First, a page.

So far the efforts have been limited, and American officials said that the fact that the CIA took a dim view of its own past efforts to arm rebel forces fed Mr. Obama’s reluctance to begin the covert operation.
“One of the things that Obama wanted to know was: Did this ever work?” said one former senior administration official who participated in the debate and spoke anonymously because he was discussing a classified report. The CIA report, he said, “was pretty dour in its conclusions.”
The debate over whether Mr. Obama acted too slowly to support the Syrian rebellion has been renewed after both former Secretary of State Hillary Rodham Clinton and former Defense Secretary Leon E. Panetta wrote in recent books that they had supported a plan presented in the summer of 2012 by David H. Petraeus, then the CIA director, to arm and train small groups of rebels in Jordan.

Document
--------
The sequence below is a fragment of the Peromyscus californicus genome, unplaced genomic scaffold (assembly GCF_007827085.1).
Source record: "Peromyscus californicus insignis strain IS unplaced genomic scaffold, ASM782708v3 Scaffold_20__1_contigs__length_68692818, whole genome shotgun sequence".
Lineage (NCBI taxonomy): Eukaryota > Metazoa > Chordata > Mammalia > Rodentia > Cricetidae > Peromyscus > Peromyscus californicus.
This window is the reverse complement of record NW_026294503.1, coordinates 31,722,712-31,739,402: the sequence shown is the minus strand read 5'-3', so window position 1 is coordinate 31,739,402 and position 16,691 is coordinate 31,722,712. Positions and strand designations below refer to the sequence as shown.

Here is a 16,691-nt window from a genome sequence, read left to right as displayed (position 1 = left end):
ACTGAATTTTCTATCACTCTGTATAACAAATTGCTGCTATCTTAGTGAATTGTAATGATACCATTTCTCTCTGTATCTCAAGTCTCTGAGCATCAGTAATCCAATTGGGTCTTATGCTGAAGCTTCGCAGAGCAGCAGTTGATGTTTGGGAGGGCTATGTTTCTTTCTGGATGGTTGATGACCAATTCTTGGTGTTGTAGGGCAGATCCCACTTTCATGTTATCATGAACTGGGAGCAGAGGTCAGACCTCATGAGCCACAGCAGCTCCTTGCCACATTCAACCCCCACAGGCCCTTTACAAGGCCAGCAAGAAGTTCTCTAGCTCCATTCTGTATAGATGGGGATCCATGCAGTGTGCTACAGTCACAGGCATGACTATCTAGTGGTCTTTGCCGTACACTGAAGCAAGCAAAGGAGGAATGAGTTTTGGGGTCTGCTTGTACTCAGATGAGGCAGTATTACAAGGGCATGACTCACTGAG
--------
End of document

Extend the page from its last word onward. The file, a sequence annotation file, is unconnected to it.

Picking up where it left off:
Mr. Obama rejected that plan, but in the months that followed, Obama administration officials continued to debate the question of whether the CIA should arm the rebels. Mr. Petraeus’s original plan was reworked until Mr. Obama signed a secret order authorizing the covert training mission after intelligence agencies concluded that President Bashar al-Assad of Syria had used chemical weapons against opposition forces and civilians.
Although Mr. Obama originally intended the CIA to arm and train the rebels to fight the Syrian military, the focus of the American programs has shifted to training the rebel forces to fight the Islamic State, an enemy of Mr. Assad.
The CIA review, according to several former American officials familiar with its conclusions, found that the agency’s aid to insurgencies had generally failed in instances when no Americans worked on the ground with the foreign forces in the conflict zones, as is the administration’s plan for training Syrian rebels.